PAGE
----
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The Reading Prong of New Jersey and eastern Pennsylvania: An appraisal of rock relations and chemistry of a major Proterozoic terrane in the Appalachians

By
Avery Ala Drake, Jr.
Avery Ala Drake, Jr.
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Published:
January 01, 1984

The Proterozoic Y terrane of the Reading Prong of eastern Pennsylvania and New Jersey consists of light-colored, sodic-rich rocks containing intercalated amphibolite, the Losee Metamorphic Suite, calcarerous and quartzofeldspathic metasedimentary rocks, the intrusive Hexenkopf Complex, the Byram Intrusive Suite, and quartz-poor monzonite, syenite, and related pyroxene granite.

The Losee consists of oligoclase-quartz gneiss and amphibolite that in places has been partly mobilized to form venite and albite oligoclase granite. Rocks of charnockitic affinity may be a partial melt of an amphbiolite-rich phase of the Losee. The Losee is thought to be metamorphosed quartz keratophyre and related sodic basalt. It is probably basement to the calcareous and quartzofeldspathic metasedimentary rocks.

The calcareous rocks are mostly marble, amphibolite, pyroxene gneiss, and epidote- and scapolite-bearing gneisses. They are interlayered with quartzofeldspathic gneiss of two general types: biotite-quartz-feldspar gneiss and potassic feldspar gneiss. At places, the potassic feldspar gneiss has melted and has formed small bodies and layers of potassium-rich granite. The quartzofeldspathic rocks are of continental margin type and are thought to be a clastic wedge containing layers and lenses of calcareous rocks. The source of the clastic material was probably a granitic terrane because of the large amount of potassic feldspar. Some volcanic material may be present in this sequence, but the evidence is equivocal.

The Hexenkopf Complex consists of severely altered mafic plutonic rock. It appears to lie beneath the Losee, and if so, is the oldest known rock in this part of the Reading Prong.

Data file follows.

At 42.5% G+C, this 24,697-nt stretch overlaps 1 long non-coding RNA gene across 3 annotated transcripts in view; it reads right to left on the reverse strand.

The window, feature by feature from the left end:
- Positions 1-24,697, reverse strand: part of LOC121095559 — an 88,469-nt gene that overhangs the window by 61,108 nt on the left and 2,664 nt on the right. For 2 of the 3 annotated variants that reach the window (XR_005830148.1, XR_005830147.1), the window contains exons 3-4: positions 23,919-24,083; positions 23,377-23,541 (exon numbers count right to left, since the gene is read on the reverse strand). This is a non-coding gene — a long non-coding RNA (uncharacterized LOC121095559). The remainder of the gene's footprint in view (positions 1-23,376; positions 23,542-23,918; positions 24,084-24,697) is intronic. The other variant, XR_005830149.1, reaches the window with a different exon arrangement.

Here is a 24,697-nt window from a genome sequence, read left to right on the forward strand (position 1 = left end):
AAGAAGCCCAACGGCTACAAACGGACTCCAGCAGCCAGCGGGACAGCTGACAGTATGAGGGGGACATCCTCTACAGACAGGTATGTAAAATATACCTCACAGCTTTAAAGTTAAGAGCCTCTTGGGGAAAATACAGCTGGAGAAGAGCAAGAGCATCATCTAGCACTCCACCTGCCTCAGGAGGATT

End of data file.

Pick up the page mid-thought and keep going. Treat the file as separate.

The Byram Intrusive Suite consists of hornblende granite and alaskite that form syntectonic and conformable sheets within the metamorphic rocks, as well as scattered small bodies of biotite granite that resulted from the granitization of biotite-quartz-feldspar gneiss. Byram leucosome forms arterites from both biotite-quartz feldspar gneiss and amphibolite. The Byram probably results from the anatectic melting of older rocks, but at the present level of erosion, there is no evidence that this has taken place. The Byram probably had its origin in the source terrane of the quartzofeldspathic gneiss.

The quartz-poor monzonite, syenite, and related pyroxene granite are not well understood. These rocks form syntectonic conformable sheets like the rocks of the Byram Intrusive Suite, with one exception, in which a sheet of quartz syenite appears to cut across the structure of hornblende granite. These rocks are also probably anatectic, perhaps originating at a lower level than the Byram. This place of origin is not certain, however, because the relation of the quartz-poor rocks to the Byram is not really known.

The rocks in eastern Pennsylvania and New Jersey were metamorphosed in at least upper amphibolite facies, and most were probably metamorphosed in hornblende granulite facies. There is some evidence of polymetamorphism in northeasternmost New Jersey, but that concept needs further evaluation.

The metamorphic, intrusive, and deformational event in the Reading Prong can be dated at about 1 b.y. ago, so it is clearly Grenvillian. The rocks in the Reading Prong are very much like those of the Adirondacks and probably like those of the Honey Brook Upland. They have similarities to rocks of the Green Mountains, Berkshires, and basement massifs of western Connecticut. They are not at all like the rocks of Avondale-West Chester Massif, the Baltimore Gneiss, or the rocks of the northern and southern Blue Ridge.

In a few small areas, the Proterozoic Y rocks are overlain by a sequence of interlayered metasedimentary and metavolcanic rocks that are named the Chestnut Hill Formation. These rocks are at a lower metamorphic grade and are much less homogenized than the Proterozoic Y rocks and are thought to be of probable Proterozoic Z age.

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Contents

GSA Special Papers

The Grenville Event in the Appalachians and Related Topics

Mervin J. Bartholomew
Mervin J. Bartholomew
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Geological Society of America
Volume
194
ISBN print:
9780813721941
Publication date:
January 01, 1984

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